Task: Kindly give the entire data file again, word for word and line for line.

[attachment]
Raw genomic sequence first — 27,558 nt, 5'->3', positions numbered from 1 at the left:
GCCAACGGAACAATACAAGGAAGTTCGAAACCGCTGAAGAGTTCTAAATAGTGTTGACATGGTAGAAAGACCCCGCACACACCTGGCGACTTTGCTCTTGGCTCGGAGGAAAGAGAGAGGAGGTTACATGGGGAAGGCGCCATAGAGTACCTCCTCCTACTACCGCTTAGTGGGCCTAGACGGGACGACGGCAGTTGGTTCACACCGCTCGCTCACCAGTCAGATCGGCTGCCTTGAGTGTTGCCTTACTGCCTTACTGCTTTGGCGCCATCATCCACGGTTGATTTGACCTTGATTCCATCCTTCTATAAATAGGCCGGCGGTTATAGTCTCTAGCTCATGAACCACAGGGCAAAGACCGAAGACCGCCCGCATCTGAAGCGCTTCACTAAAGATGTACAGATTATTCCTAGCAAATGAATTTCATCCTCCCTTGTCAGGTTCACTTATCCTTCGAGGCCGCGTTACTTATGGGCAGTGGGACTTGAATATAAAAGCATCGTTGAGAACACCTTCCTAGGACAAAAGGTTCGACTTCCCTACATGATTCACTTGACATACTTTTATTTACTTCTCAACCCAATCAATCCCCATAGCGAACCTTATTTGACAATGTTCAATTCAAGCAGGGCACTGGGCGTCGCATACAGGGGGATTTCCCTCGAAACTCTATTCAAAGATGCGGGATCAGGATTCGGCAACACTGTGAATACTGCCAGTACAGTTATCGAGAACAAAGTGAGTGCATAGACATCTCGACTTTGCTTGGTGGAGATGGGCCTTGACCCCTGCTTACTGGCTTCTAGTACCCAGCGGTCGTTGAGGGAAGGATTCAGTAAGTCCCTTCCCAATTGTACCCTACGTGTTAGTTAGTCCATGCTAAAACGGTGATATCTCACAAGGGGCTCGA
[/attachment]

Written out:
Raw genomic sequence first — 27,558 nt, 5'->3', positions numbered from 1 at the left:
GCCAACGGAACAATACAAGGAAGTTCGAAACCGCTGAAGAGTTCTAAATAGTGTTGACATGGTAGAAAGACCCCGCACACACCTGGCGACTTTGCTCTTGGCTCGGAGGAAAGAGAGAGGAGGTTACATGGGGAAGGCGCCATAGAGTACCTCCTCCTACTACCGCTTAGTGGGCCTAGACGGGACGACGGCAGTTGGTTCACACCGCTCGCTCACCAGTCAGATCGGCTGCCTTGAGTGTTGCCTTACTGCCTTACTGCTTTGGCGCCATCATCCACGGTTGATTTGACCTTGATTCCATCCTTCTATAAATAGGCCGGCGGTTATAGTCTCTAGCTCATGAACCACAGGGCAAAGACCGAAGACCGCCCGCATCTGAAGCGCTTCACTAAAGATGTACAGATTATTCCTAGCAAATGAATTTCATCCTCCCTTGTCAGGTTCACTTATCCTTCGAGGCCGCGTTACTTATGGGCAGTGGGACTTGAATATAAAAGCATCGTTGAGAACACCTTCCTAGGACAAAAGGTTCGACTTCCCTACATGATTCACTTGACATACTTTTATTTACTTCTCAACCCAATCAATCCCCATAGCGAACCTTATTTGACAATGTTCAATTCAAGCAGGGCACTGGGCGTCGCATACAGGGGGATTTCCCTCGAAACTCTATTCAAAGATGCGGGATCAGGATTCGGCAACACTGTGAATACTGCCAGTACAGTTATCGAGAACAAAGTGAGTGCATAGACATCTCGACTTTGCTTGGTGGAGATGGGCCTTGACCCCTGCTTACTGGCTTCTAGTACCCAGCGGTCGTTGAGGGAAGGATTCAGTAAGTCCCTTCCCAATTGTACCCTACGTGTTAGTTAGTCCATGCTAAAACGGTGATATCTCACAAGGGGCTCGA